Author(s): Adele Hasimiyu Ademola,Oladele Patrick Olajide,Afolabi Yakibi Ayodele,Agboola Jacob Olusola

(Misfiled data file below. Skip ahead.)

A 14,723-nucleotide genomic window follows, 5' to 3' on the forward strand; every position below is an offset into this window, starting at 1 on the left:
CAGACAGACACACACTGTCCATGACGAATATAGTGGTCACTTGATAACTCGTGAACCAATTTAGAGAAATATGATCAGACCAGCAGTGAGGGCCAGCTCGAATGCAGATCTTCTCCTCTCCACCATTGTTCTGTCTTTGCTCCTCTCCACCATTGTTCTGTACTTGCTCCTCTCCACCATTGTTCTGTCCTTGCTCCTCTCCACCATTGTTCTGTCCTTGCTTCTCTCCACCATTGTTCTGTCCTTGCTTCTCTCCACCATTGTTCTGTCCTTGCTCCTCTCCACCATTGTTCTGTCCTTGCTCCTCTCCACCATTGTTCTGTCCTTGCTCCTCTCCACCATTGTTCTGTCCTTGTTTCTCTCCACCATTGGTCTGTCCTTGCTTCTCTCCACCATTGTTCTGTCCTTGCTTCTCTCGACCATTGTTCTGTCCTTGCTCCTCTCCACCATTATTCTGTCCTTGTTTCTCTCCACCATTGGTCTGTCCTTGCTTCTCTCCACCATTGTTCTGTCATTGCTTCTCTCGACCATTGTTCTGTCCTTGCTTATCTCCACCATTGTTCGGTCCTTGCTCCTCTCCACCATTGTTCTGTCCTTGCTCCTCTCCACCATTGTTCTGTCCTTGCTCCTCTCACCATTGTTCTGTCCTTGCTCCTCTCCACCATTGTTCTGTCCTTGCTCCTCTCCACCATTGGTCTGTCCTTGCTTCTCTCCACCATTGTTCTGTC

The realisation that both public and private sectors, operating in an imperfect market, are unable and cannot meet all demands has necessitated the advent of voluntary sector, to articulate the needs and provide critical services to the general people. To be able to deliver social value sustainably, enterprises must gain access to reliable financing. Thus, this study employed qualitative approach to investigate the nature and characteristics of financing options available to social enterprises operating in frontier countries, such as Nigeria. Primary data obtained through personal interview (on e-ach NGOs, Executive Director) and structured questionnaires administered on 147 officials (Administrative staff in finance function) of selected NGOs, operating in the health sector, were analysed with the aid of descriptive statistical tools to determine their financing options of preference. Findings revealed that NGOs show strong preference for traditional financing options except debt and equity financing. The study concludes that practitioners, desirous of delivering social values at needed magnitude, must possess appropriate business model, promising technology, production capacity, as well as replicable innovation while remaining a social mission-oriented outfit. Policy interventions should consider emerging and innovative options to enhance NGO capacities to address global challenges and development, where market mechanism fails to deliver social values on continuous basis, while reducing wastages in government expenditures through value-for-money collaborative model.